Gardening with Greenhouses - Solitude Springs Farm & Vineyard

Gardening with Greenhouses
Aaron Stierle
Solitude Springs Farm & Vineyard
Spring 2013
Greenhouses and Concept
• Transparent to translucent structures constructed
to trap heat and moisture
• “Greenhouse effect” - where the short
wavelengths of visible light from the sun pass
through a transparent medium and are absorbed,
but the longer wavelengths of the infrared reradiation from the heated objects are unable to
pass through that medium
• A major part of the efficiency of the heating of an
actual greenhouse is the trapping of the air so
that the energy is not lost through convection
Greenhouse Effect
Longer growing season
Warmer temperatures for heat-loving plants
Earlier harvests
Can grow greater variety of plants
Reduced water consumption
Reduced (in some cases) pesticide use
Can overheat – require ventilation
Excessive moisture can lead to fungal diseases
Require water during rainy season
Require annual and seasonal maintenance
– Annual maintenance: repair/replace transparent
cover, structural preservative treatment, cleaning
– Seasonal maintenance: winter snow removal, dust
removal during dry season, etc.
• Voles can be a problem
Construction Ideas
• Many options are available
– Frame: wood, metal, PVC pipe
– Shape: Gothic, peak roof, lean-to, high tunnel, low
– Glazing: glass, rigid plastic panels, clear plastic
sheeting (Visqueen).
– Size: small (6’ x8’) to large (48’ x 96’)
Fig 1. Gothic, polycarbonate
Fig 4. Hoop house/high tunnel
Fig. 2 Peak, Visqueen, wood
Fig 5. Glass, wood
Fig. 3 Glass, metal
Fig 6. Lean-to, wood, polyc.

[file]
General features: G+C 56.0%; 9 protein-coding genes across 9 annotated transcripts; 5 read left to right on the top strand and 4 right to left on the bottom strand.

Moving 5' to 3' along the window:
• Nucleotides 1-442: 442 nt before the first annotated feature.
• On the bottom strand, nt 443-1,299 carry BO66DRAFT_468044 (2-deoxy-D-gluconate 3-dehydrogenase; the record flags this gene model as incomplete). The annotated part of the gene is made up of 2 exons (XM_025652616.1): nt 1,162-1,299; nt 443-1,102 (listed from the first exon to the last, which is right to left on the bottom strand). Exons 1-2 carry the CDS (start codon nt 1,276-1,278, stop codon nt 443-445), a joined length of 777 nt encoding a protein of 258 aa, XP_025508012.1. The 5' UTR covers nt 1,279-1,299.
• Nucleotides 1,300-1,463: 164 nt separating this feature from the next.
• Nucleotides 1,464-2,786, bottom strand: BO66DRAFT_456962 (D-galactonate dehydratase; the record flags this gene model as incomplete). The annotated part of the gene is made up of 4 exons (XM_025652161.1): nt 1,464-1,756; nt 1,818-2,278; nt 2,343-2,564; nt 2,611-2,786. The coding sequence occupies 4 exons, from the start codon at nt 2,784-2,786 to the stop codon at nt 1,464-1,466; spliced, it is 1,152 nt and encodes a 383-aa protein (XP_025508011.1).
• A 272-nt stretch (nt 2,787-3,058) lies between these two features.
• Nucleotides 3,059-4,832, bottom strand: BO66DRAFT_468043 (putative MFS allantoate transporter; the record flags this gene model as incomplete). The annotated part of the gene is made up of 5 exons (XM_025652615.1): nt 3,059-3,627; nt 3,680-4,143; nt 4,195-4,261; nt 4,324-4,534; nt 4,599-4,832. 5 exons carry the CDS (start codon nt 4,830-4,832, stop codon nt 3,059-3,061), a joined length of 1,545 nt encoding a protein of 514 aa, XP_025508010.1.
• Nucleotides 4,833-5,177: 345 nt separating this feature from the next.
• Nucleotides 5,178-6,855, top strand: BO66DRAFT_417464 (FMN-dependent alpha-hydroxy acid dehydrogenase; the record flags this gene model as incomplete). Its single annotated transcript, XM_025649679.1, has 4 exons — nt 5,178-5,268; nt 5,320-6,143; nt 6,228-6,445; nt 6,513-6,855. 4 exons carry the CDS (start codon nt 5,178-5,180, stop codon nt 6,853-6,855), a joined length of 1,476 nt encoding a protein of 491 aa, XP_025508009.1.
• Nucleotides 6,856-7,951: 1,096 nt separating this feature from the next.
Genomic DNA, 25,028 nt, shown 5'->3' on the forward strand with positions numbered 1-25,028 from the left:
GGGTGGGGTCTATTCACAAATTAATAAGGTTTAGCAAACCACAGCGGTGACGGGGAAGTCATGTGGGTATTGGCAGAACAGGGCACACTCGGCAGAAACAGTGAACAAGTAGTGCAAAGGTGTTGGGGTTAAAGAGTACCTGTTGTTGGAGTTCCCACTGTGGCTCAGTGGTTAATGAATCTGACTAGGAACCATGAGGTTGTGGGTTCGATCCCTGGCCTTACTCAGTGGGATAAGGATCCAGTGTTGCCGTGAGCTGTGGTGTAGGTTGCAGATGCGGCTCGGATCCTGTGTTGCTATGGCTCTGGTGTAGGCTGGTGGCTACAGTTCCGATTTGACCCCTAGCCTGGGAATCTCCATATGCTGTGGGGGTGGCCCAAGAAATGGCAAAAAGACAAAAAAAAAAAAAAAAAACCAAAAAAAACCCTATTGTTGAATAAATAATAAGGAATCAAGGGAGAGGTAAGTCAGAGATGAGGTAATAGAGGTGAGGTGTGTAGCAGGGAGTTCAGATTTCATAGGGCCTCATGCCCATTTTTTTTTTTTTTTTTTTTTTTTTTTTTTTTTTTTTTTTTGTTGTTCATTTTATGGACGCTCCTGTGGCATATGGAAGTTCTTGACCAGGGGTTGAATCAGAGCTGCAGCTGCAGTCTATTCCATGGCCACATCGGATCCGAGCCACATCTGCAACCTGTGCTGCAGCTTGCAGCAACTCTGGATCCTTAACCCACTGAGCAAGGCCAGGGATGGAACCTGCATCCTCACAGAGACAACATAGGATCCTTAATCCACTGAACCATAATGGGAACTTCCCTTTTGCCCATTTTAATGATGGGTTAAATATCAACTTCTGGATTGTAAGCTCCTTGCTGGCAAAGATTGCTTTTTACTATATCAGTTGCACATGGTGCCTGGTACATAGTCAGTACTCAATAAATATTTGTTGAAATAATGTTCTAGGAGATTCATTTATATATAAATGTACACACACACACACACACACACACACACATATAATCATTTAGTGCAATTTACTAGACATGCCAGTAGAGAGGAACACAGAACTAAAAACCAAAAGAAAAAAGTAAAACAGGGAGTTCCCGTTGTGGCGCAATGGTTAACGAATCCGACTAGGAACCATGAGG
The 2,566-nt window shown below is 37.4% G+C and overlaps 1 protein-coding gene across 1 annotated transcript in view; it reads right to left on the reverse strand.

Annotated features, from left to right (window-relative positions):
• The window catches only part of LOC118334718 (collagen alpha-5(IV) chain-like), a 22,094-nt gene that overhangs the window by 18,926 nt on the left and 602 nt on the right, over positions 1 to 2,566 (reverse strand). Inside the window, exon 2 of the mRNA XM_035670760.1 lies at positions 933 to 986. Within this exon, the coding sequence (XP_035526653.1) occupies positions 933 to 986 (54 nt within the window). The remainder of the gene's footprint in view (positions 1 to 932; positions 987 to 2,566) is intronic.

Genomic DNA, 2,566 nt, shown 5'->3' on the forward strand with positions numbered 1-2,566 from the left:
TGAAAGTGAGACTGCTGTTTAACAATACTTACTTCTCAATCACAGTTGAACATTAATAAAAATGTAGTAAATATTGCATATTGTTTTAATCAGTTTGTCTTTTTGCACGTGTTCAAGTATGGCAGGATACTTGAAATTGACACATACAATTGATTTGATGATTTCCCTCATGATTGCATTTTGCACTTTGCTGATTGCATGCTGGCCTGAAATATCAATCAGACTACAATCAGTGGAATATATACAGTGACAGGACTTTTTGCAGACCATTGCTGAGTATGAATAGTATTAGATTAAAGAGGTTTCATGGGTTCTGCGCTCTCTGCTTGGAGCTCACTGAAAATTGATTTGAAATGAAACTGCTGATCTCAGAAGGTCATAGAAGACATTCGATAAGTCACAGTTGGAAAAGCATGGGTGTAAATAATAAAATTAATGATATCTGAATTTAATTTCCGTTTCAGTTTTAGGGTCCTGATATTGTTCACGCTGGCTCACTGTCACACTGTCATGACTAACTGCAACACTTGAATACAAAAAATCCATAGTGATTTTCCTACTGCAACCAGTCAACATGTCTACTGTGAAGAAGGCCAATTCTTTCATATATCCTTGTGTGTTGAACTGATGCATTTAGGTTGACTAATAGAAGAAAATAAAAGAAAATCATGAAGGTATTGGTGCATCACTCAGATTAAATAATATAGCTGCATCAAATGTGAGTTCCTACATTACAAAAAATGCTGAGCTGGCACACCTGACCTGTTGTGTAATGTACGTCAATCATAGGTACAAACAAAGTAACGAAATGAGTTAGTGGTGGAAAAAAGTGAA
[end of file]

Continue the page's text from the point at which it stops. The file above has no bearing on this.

• Permanent structures benefit from a
• Simple hoop houses (low tunnels) use 2’ or 3’
rebar pounded into the ground and pressuretreated wood to help hold the rebar in place
• Anchored cinderblock walls can also serve as a
foundation, but frost heaving on permafrost
can disrupt them.
• “Floating” concrete pad – concrete pad
poured on gravel bed
• Typar/geotextile floor – use durable plastic
fabric tacked down with ground staples to
prevent weeds and form a floor to walk on,
• Elevated wood floor – use pressure-treated
plywood over floor joists and posts
• Provide for drainage!
• Wood:
– Use pressure-treated wood to prevent rot from
moisture condensation. Do NOT use CCA treated
wood (not marketed since 2003)
– Readily available and easy to cut into shapes
– Relatively lightweight, but expensive
– Use appropriate dimensions to support snowload,
can intercept a significant portion of sunlight
• Metal:
– Strong and durable
– Needs proper treatment and maintenance to
prevent rust if aluminum is not used
– Can use old military-style double-hung aluminum
windows as walls of greenhouse
– Use caution if covering metal frames with plastic
sheeting to prevent tears or snags
• Plastic
– PVC pipe is readily available, relatively strong, rot
resistant, and easy to work with
– Typical cross-section is a half circle
– Maximum size is limited by strength of PVC pipe
– May require removal of the cover during the
– End wall construction can be complicated
– Can break during very cold weather if hit
• Gothic arch:
– Sheds snow, maximizes height
– Can be difficult to build end walls
– Requires bending glazing panels
• Peak roof:
– Sheds snow if roof pitch is 45 degrees
– Best if supported under peak, reduces accessibility
• Lean-to:
– Attached to a structure
• High tunnel:
Rounded top (with or without sidewalls)
Greater vertical space available
Prone to damage from wind and/or snow; UAF
Most successful in snowy/windy climates if cover
removed during winter
– Maintenance and ventilation can be difficult due to
excessive height (often 12 ft high or greater) and